I am lost for words when I think about the financial advisors, the bankers, the monied class that have as much compassion as Ian Duncan's scrotal sack.

Forgive me, even a scrotal sack, that swings to the right, has more compassion than Ian Duncan-Shiz.

Impartiality is the watch word at the British Broadcasting Corporation, and I am extremely grateful that I have the privilege of listening to people when they tell their stories, air their grievances, on a platform that is provided by speech radio. But sometimes it hurts that I am powerless to help. All I can do is give people the chance to talk.

So today we opened up a box of worms. A woman activist who has been tirelessly working for female equality for six years, discovered that the country was 28 Billion pounds in credit, our credit, your credit. 28 billion pounds that was in the coffers from the hard work that millions of us have paid into our National Insurance scheme. That money instead of being used to help the vulnerable, the old, the infirm, was used to pay off our national debt run up by whom?

It weren't me guv.


Not me guv.

So tomorrow I talk about ageism, bum implants and the buttstop. Feel free to talk to me.

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Suki Sioux

Posted by Jeni in Ad Infinitum | 31 July 2019

Well it had to happen, after the Labrador died we only had cats, then Emmy decided to die in the spring. She lay in the garden her front paws crossed, a smile on her face, as stiff as a board. Her long life had come to an end.

And then we talked. We went to websites, we talked some more, and forgot about it. Then we talked again. I sat with my lap top looking at Malamutes in Leicester and Retrievers in Norfolk.. The old git found another website and wrote paragraphs on why we would be good parents.

And then out of nowhere, the 'oosbind started erecting gates and buying mesh and filling in gaps in the garden to make it puppy proof. Then three weeks ago a picture of a basket of puppies came up on his computer. 10 tiny Lurchers, all leggy and cute, were looking for homes, you could smell them biscuity puppies ten miles away.

Trevor was meant to check the garden, Sunday came and went and he didn't arrive, but Magaret did, and she said what a lovely home for a dog.

We'd been to the rescue place and seen the puppies, boys in one room, the little girlies in another. Climbing and crawling over each other, whining and sniffing. Each litter is named after a collective noun this load of Lurchers were named after biscuits. 'Jammie Dodger' had gone, 'Bourbon' had gone, 'Custard Cream' had been nabbed, we had to choose between 'Rich Tea' and 'Digestive'. We, well the old man, chose 'Digestive' cos she was calm and quiet, pretty with a white spot on her nose and little white socks and a white tip on the end of her tail.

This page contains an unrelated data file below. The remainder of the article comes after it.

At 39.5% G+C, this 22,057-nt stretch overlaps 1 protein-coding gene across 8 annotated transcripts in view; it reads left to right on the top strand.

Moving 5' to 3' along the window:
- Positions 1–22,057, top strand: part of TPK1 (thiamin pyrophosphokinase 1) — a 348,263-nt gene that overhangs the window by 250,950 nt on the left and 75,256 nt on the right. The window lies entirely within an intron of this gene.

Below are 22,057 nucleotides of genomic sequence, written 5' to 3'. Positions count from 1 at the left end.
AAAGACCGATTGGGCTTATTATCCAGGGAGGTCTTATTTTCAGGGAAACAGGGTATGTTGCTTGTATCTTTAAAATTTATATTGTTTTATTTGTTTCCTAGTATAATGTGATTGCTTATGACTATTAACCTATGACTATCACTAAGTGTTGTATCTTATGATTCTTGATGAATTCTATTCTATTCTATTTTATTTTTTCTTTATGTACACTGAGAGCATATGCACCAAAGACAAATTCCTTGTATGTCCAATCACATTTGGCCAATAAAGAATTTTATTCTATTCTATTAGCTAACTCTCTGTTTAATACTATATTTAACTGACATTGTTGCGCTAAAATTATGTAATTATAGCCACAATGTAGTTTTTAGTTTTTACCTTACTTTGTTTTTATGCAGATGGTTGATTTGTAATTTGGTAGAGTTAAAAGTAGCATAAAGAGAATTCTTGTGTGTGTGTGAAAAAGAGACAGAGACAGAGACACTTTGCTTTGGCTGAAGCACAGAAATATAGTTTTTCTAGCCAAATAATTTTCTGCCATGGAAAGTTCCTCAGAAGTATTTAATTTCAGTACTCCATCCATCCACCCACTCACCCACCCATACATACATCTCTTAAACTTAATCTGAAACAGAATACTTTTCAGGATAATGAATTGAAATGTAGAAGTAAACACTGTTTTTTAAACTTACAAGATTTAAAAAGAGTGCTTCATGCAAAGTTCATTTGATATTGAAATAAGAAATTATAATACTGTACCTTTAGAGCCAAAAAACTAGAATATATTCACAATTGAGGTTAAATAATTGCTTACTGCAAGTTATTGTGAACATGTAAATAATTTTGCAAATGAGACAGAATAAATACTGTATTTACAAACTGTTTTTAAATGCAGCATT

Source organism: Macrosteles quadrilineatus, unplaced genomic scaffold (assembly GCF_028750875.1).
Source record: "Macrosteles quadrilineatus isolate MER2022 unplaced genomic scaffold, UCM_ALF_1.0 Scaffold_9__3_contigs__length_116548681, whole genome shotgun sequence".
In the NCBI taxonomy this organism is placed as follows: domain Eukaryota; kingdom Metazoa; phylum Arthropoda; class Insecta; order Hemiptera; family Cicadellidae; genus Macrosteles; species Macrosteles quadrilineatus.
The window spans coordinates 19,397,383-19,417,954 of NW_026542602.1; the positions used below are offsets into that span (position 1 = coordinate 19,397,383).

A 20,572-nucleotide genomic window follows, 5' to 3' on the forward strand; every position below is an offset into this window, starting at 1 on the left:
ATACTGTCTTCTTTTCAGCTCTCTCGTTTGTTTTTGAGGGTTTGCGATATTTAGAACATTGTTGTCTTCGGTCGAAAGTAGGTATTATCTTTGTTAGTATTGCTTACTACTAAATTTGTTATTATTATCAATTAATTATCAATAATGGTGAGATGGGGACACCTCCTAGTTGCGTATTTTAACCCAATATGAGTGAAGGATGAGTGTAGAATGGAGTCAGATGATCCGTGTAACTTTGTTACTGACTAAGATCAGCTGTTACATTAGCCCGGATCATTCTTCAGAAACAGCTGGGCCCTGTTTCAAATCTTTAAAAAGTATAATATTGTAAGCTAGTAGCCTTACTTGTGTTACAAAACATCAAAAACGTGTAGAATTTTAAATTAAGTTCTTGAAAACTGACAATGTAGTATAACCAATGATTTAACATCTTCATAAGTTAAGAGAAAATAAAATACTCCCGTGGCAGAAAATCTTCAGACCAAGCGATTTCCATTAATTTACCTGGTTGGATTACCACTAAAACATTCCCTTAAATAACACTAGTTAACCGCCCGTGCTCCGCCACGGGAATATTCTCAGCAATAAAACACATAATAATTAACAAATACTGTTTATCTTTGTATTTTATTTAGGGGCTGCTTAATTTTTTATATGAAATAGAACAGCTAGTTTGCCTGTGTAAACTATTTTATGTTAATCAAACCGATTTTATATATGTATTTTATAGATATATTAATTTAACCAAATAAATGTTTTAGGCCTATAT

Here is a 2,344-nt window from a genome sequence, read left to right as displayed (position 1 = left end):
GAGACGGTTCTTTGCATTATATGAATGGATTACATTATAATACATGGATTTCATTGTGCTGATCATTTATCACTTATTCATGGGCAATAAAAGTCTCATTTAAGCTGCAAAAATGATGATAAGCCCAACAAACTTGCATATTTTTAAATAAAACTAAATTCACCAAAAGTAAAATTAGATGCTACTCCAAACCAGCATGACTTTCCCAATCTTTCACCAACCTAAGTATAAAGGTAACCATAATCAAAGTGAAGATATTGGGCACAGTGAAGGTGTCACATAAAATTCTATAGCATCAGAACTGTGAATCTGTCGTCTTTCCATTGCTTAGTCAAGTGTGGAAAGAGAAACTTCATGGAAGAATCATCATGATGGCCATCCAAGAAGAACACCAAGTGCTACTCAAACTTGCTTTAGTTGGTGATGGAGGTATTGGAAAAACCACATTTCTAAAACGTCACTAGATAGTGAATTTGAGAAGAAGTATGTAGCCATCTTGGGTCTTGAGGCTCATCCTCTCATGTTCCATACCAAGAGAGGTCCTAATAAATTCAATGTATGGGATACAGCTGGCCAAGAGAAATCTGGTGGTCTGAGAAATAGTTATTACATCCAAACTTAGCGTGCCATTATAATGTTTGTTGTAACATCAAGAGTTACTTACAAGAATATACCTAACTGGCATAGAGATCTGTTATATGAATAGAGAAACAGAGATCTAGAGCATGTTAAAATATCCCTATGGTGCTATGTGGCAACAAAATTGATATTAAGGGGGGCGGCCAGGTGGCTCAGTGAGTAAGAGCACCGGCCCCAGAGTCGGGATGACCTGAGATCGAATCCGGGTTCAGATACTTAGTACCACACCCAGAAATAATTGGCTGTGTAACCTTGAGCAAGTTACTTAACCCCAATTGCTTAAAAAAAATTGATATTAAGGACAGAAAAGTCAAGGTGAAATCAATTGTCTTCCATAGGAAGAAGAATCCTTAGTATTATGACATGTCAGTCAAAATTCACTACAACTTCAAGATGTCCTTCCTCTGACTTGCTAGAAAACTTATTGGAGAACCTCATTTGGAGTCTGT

After Margaret had given us the go ahead we drove through Withyham and Hartfield, down past the nursery and the new builds into the 'Last Chance' rescue place. Parked the car, opened the gate, walked past the goats and the two cats who couldn't be separated, as they'd been used as breeders for eight years and needed each others company and a loving home. Digestive was handed over to us, smelling of her siblings wee, she was stinky but sweet.

She trembled in my arms as we drove home.

Into the kitchen, she padded, this tiny, long legged thing, a miniature foal.

And so the training and the sleeping and the waking and the poohing and the vets and the change of diet and the biscuits and the shitting and the vets and the Kaolin and the change of biscuits and finally, after the Northern Gits patience and expertise, we have a quiet home. She has adopted his chair. She knows what she wants.

She has stopped with the defiling of the rugs and now prefers to leave her trail on every leaf in the garden.

She has learnt how to give up a paw, accept a treat and sit.

She knows how to ask to go out into the garden, and she settles down in her crate with her blanket and toys and one of his old shoes.

When he leaves the house she cries, when the dawter came the puppy leapt into her arms as if she were a veteran back from a three year tour of Afghanistan. "It's all about the energy," said the dog whisperer.

She yawns and squeaks and nestles into your neck. She hates the car but the 'oosbind will train her by Sunday so that we can take her for her second inoculation.

We have joined the pet club to get reduced animal feed.

A lovely friend bought us a doggie sling and gave us toys that himself fills with food that she chases and nibbles till she gets the treat out of the hole.

I sit up all night

He sits up all night.